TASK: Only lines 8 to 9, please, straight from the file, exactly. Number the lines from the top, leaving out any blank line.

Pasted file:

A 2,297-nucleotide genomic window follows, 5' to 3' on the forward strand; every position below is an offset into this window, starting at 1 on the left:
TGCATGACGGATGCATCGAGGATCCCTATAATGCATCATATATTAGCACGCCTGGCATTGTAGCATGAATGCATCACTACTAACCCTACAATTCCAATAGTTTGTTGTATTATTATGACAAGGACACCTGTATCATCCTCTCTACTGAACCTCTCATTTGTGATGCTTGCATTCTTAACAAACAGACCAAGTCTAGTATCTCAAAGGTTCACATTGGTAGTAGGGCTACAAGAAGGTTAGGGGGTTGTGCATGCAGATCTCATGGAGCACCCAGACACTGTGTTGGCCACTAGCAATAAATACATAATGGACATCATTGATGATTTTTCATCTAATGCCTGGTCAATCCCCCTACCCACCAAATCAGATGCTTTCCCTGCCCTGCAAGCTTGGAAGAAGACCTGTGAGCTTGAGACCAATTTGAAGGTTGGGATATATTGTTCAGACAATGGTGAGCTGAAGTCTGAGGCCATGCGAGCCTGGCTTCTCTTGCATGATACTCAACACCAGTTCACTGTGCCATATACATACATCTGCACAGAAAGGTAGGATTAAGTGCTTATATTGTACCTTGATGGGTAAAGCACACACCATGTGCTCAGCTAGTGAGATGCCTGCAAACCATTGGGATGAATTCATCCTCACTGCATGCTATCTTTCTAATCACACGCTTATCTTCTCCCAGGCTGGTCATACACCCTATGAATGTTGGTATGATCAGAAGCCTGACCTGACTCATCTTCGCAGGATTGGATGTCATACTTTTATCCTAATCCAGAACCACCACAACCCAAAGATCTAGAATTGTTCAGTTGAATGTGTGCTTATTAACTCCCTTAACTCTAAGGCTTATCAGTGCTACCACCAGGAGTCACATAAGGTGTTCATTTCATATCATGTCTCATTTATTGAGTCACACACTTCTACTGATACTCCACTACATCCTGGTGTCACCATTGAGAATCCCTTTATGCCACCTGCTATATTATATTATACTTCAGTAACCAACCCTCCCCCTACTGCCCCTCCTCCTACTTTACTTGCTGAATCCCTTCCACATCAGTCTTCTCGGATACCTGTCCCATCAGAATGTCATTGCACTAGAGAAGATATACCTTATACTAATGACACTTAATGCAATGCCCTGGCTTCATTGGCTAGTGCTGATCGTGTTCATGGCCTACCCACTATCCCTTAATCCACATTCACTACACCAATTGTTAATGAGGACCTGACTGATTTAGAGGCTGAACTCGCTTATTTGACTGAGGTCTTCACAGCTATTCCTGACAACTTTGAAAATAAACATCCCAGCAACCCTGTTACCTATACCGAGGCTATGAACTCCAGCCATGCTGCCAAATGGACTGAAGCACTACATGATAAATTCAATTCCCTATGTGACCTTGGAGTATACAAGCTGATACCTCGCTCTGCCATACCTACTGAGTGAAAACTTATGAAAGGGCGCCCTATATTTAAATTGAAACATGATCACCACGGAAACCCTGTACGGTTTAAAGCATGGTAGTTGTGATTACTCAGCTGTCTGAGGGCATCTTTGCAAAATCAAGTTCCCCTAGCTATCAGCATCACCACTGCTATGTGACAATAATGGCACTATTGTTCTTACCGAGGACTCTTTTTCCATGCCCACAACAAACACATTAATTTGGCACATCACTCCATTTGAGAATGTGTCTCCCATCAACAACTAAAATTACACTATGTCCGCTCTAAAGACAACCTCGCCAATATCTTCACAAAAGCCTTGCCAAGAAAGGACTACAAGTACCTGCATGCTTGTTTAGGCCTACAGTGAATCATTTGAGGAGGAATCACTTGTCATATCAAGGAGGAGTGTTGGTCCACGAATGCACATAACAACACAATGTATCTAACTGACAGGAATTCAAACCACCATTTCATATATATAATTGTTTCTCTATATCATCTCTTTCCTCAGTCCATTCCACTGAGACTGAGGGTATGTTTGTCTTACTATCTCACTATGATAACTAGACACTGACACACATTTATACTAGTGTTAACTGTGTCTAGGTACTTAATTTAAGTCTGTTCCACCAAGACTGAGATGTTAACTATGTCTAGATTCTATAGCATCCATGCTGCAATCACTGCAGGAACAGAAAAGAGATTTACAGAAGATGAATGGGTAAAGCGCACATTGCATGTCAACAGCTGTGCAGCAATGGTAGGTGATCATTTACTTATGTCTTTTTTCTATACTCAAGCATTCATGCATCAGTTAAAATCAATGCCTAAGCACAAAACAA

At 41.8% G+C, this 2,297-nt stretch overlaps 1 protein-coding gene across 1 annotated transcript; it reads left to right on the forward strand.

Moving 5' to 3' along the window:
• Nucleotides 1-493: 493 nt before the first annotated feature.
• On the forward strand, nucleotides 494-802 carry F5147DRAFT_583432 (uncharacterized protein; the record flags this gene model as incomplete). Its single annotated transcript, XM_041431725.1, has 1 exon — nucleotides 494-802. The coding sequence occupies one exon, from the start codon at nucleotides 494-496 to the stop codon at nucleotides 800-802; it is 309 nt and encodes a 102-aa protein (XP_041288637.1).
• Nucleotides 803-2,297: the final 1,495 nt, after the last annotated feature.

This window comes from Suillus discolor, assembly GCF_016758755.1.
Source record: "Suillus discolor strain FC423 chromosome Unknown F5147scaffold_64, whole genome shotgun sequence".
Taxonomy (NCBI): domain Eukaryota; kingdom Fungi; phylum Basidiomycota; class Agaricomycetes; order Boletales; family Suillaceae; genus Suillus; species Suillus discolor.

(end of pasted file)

This window comes from Suillus discolor, assembly GCF_016758755.1.
Source record: "Suillus discolor strain FC423 chromosome Unknown F5147scaffold_64, whole genome shotgun sequence".